Amit Dev

SMS Hospital, Jaipur, Jeypore, Rajasthan, India

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Publications (4)3.64 Total impact

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    ABSTRACT: Simultaneous or sequential involvement of lungs is frequently encountered with neurological syndromes like meningoencephalitis, cerebellitis, aseptic meningitis, transverse myelitis, or multiple cranial nerve palsies. However, pulmonary involvement is frequently overlooked when all the attention of physician is diverted to neurological disorder. Prompt and early recognition of such potentially treatable association is required to improve diagnostic and therapeutic outcome. We report six patients presenting with various neurological manifestations like meningitis, meningoencephalitis, and myelits associated with atypical pneumonia. With proper clinical correlation and relevant investigations, all of them were diagnosed in time and had remarkable recovery with appropriate treatment.
    Annals of Indian Academy of Neurology 04/2011; 14(2):127-9. · 0.93 Impact Factor
  • Indian Journal of Medical Sciences 04/2007; 61(3):156-7. · 1.67 Impact Factor
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    ABSTRACT: Wilson′s disease is an inborn error of copper metabolism, which is potentially treatable. This prospective study reports 21 cases of Wilson′s disease from north-west India having various clinical, biochemical and radiological features. The study highlights that the juvenile forms showed predominantly dystonic features with high frequency of seizures, while elderly group of patients showed predominantly cerebellar features. The absence of family history and relative lack of previous hepatic involvement may lead to the delay in diagnosis.
    Annals of Indian Academy of Neurology. 01/2007;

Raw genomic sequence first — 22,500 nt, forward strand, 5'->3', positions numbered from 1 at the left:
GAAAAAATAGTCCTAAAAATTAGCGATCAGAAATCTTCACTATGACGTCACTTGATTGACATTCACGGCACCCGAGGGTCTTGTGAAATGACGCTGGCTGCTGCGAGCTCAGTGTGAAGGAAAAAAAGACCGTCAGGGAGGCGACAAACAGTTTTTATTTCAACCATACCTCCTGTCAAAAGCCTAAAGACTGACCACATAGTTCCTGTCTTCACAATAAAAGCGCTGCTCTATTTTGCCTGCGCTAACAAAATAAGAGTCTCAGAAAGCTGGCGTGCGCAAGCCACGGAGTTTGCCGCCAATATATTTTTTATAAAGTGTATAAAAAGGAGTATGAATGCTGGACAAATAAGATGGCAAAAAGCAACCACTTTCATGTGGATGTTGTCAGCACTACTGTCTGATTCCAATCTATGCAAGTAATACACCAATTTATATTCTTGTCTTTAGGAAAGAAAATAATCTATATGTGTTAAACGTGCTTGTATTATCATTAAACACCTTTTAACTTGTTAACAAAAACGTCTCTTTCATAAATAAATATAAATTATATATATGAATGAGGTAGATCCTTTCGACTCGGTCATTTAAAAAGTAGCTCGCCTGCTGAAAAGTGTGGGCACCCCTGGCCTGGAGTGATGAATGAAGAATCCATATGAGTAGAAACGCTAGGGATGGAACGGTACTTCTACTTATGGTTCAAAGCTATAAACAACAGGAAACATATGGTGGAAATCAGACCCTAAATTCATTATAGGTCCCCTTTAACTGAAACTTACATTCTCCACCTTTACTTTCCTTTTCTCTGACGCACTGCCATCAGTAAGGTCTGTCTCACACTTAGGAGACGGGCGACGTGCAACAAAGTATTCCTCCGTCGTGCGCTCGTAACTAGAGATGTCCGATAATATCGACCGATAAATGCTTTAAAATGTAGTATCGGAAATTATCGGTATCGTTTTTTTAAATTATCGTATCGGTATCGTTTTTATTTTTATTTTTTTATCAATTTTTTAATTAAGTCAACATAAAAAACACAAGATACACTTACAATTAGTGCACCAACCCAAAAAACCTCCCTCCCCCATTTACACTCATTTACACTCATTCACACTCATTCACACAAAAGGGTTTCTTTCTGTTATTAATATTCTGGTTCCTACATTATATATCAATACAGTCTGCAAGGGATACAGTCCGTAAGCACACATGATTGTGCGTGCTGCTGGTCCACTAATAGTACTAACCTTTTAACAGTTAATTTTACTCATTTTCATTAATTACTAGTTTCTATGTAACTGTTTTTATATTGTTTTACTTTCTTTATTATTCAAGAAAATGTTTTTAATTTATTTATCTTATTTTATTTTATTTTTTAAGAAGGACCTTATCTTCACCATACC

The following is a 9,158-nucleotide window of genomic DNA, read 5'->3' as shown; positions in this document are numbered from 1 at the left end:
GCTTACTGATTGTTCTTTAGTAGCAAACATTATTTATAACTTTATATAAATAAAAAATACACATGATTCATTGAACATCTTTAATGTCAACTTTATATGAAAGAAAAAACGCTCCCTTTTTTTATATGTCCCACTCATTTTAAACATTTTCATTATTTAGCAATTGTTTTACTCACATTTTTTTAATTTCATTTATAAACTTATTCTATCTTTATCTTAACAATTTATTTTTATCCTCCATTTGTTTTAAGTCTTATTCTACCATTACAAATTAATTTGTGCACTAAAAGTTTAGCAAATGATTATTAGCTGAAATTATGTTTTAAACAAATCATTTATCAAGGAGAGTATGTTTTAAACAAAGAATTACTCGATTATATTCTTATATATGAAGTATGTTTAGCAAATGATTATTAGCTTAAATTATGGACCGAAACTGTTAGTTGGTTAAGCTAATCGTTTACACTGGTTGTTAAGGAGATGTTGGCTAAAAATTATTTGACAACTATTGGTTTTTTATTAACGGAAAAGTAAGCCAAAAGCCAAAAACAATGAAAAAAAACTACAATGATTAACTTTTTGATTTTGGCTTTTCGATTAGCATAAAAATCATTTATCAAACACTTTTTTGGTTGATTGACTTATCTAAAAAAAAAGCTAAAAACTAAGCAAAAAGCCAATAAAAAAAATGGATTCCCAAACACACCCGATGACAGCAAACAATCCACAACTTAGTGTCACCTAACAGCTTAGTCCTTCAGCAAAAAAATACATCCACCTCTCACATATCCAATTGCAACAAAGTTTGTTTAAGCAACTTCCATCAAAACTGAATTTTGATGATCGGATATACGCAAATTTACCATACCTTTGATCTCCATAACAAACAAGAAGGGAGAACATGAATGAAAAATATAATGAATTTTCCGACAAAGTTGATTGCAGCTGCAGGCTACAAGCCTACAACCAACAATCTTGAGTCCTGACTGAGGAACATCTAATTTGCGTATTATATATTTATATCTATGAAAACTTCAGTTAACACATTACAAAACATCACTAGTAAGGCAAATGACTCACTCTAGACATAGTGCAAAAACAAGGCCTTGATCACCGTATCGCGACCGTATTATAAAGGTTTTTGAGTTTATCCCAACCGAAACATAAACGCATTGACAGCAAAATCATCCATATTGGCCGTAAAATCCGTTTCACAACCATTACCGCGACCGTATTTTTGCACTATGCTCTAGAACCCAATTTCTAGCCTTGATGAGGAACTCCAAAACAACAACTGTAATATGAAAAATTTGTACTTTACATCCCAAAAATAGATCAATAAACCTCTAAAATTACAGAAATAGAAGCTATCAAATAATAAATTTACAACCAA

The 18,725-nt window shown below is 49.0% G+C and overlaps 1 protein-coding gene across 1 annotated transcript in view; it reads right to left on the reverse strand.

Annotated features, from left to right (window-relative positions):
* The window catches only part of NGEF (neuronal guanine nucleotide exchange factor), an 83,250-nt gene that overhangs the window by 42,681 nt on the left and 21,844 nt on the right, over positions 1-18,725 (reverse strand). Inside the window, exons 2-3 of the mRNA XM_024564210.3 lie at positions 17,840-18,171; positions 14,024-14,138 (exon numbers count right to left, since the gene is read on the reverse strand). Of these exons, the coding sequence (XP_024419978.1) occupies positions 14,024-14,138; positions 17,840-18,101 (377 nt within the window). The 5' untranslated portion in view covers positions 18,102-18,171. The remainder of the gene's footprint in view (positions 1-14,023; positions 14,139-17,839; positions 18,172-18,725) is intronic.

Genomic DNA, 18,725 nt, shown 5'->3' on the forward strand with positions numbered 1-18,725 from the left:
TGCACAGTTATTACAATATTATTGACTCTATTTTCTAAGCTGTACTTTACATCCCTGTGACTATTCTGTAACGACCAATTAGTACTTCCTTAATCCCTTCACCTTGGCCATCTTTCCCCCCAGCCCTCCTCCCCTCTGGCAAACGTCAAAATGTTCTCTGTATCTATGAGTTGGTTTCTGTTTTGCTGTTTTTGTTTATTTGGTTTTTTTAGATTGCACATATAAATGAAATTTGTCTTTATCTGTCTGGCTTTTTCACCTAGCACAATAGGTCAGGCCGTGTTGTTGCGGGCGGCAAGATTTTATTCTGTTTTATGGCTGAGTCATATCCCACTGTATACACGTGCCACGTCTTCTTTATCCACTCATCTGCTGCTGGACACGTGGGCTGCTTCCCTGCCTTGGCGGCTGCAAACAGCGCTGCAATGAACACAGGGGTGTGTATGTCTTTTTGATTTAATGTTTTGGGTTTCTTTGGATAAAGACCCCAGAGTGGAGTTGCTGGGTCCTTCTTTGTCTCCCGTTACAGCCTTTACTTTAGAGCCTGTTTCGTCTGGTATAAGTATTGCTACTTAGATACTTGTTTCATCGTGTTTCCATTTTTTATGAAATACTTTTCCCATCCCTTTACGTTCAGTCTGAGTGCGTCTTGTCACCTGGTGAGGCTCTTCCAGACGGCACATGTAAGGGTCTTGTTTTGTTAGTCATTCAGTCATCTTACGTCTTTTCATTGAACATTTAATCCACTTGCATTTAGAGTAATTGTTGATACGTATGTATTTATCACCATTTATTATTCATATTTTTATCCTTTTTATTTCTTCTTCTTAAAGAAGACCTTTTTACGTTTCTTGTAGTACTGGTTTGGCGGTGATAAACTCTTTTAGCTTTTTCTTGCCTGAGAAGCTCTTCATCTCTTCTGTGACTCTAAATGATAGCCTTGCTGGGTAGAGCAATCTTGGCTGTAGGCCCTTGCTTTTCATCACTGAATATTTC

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    ABSTRACT: Neuroleptic malignant syndrome (NMS) is a rare, life-threatening but potentially treatable condition. This study was performed to investigate the clinical spectrum, antecedent events and outcome of NMS patients admitted in the Neurology department of a large teaching hospital of North India. Fourteen cases of NMS were taken after a thorough search during a three-year period (May 2000 to April 2003). The Incidence of NMS was 1.40/ 1000 patients treated with neuroleptics and mortality rate was 14.28%. Amongst the neuroleptics Haloperidol (parenteral) was implicated as a most common drug for NMS in 57% of patients. An association with coexisting precipitating illness was clearly recorded in 71.4% patients. All the recorded patients of NMS received 500-700 mg CPZ equivalent/day of neuroleptics. NMS as an indiosyncratic phenomenon was noticed in 28% patients. 85.7% responded to dopaminergic drugs along with supportive treatment and showed partial or complete recovery within 7-14 days. In those with partial recovery residual deficits included Parkinsonian features, depression and diaphoresis in a small percentage of patients.
    Neurology India 01/2007; 55(2):166-8. · 1.04 Impact Factor